The Sandbox was a result of firm-wide technology pivot that focused on developing new technology platforms to embrace the creation of the Smart City of the Future. This transformation required a rethink from a traditional design services provider into that of a lifecycle partner role (for both urban and built environments). The Sandbox’s primary purpose was to provide a community platform for like-minded technology start-ups to inspire disruptive thinking and develop new ideas that would potentially benefit all involved. The concept was to create a transformational environment in which to inspire innovation and create enhanced collaboration between both industry partners and internal users.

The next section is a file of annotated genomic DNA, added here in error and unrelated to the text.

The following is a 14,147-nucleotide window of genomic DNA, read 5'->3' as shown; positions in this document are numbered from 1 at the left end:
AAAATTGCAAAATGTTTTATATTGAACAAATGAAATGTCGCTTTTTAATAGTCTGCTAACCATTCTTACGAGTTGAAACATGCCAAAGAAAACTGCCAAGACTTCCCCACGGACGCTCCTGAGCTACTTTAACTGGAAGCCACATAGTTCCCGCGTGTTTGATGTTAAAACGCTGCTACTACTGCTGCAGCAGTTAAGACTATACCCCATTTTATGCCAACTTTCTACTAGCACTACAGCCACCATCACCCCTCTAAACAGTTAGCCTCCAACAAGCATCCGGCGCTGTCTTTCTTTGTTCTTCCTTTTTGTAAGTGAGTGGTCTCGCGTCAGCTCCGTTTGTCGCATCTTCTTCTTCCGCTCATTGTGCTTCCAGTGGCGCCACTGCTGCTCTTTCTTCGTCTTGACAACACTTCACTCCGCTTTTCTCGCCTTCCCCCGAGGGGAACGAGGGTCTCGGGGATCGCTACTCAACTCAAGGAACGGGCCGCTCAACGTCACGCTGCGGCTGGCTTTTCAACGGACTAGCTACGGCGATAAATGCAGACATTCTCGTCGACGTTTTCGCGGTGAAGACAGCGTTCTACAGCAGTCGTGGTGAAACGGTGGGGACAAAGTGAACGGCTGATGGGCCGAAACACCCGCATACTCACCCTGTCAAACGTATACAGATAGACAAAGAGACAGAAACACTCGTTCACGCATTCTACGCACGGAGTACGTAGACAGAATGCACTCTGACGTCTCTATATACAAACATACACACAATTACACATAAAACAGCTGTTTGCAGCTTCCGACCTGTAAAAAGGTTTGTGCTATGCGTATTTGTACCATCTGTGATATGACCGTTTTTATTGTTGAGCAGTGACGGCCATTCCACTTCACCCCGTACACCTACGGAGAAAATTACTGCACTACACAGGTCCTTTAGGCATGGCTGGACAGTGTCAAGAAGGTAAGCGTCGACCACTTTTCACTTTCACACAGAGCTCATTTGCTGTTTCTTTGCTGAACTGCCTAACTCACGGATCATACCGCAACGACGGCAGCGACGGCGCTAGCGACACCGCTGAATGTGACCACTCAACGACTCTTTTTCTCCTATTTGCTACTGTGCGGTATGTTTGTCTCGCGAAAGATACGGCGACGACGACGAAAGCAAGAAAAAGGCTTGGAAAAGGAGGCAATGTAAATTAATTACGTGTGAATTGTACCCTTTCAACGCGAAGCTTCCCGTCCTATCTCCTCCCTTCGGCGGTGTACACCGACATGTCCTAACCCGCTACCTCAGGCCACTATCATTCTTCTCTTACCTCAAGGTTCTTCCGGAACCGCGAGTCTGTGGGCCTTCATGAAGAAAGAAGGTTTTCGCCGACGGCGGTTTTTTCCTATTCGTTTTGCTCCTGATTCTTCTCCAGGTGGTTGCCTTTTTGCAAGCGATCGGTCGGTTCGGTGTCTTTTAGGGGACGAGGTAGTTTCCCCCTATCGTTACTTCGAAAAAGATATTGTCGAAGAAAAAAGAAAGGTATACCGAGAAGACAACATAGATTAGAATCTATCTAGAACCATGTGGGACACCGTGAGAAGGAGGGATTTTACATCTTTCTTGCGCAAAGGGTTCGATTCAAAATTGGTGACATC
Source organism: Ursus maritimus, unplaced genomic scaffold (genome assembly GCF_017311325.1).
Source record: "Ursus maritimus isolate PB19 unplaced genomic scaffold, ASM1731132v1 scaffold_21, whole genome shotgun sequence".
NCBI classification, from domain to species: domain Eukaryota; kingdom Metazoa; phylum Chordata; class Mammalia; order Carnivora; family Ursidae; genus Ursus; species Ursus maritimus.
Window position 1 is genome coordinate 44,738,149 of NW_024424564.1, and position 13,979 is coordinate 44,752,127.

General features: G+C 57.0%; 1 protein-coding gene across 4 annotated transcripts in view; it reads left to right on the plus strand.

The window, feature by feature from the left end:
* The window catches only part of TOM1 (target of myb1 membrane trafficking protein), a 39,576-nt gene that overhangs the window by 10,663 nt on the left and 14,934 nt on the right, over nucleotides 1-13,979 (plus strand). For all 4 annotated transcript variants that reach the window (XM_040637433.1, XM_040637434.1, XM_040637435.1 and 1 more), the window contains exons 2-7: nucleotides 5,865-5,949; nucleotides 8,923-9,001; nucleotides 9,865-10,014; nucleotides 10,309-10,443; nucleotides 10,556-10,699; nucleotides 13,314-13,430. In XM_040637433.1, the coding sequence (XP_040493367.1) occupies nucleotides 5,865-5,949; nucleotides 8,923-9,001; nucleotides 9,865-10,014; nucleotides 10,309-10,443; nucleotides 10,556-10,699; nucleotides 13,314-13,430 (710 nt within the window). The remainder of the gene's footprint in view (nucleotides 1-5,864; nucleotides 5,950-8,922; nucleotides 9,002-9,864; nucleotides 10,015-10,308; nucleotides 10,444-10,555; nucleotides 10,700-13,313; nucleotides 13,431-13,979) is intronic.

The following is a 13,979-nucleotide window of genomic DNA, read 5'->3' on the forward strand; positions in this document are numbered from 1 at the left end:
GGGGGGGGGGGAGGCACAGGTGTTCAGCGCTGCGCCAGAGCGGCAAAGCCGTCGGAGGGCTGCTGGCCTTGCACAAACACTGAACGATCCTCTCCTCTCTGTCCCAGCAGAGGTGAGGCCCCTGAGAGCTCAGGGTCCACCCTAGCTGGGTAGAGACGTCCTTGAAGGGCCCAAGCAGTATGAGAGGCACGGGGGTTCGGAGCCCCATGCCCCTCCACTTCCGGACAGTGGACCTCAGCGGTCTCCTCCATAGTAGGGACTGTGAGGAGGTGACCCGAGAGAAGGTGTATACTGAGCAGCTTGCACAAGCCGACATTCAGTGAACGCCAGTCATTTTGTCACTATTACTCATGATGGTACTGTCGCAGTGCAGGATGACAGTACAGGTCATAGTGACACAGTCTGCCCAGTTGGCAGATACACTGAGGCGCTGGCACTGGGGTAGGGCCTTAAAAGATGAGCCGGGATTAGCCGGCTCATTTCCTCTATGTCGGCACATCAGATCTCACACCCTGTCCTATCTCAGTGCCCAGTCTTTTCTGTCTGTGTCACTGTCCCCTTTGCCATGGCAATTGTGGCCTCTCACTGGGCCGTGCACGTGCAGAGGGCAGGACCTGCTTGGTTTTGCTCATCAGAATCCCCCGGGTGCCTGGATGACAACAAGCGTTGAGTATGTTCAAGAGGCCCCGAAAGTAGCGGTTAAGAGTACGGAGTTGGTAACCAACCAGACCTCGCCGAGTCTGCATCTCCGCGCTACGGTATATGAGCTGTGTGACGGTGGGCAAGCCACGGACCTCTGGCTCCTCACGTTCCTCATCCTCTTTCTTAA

Interior Designer: Jane Juranek, ARIDO Design Firm: IBI Group Architects (Canada) Inc. Design Team: Michelle Haber, ARIDO; Mahsa Saeedi, ARIDO; Katie McCann, Intern ARIDO; Shana Davies, Intern ARIDO
Photographer: Ben Rahn – A-Frame Inc.
The “Phygital” shift into an immersive environment initiates with the LED entry portal and then envelops the senses into a unique black box experience. This shift provides an inspirational lens on how the user will view, and ultimately create, tools and experiences of their own. Digital equity is afforded to all participants (whether physical or remote) with the spaces agnostic design sensibility and digital twin capabilities.
The black box effect saturates all surfaces throughout by creating a dramatic backdrop for both the occupant and technology, contrasted by colour saturated “little boxes” (floating rooms), that provide both individual and group work settings. Implied courtyards between these boxes form virtual rooms out of negative space to demonstrate and test new technologies along with exploring new AR/VR environments under development throughout the space.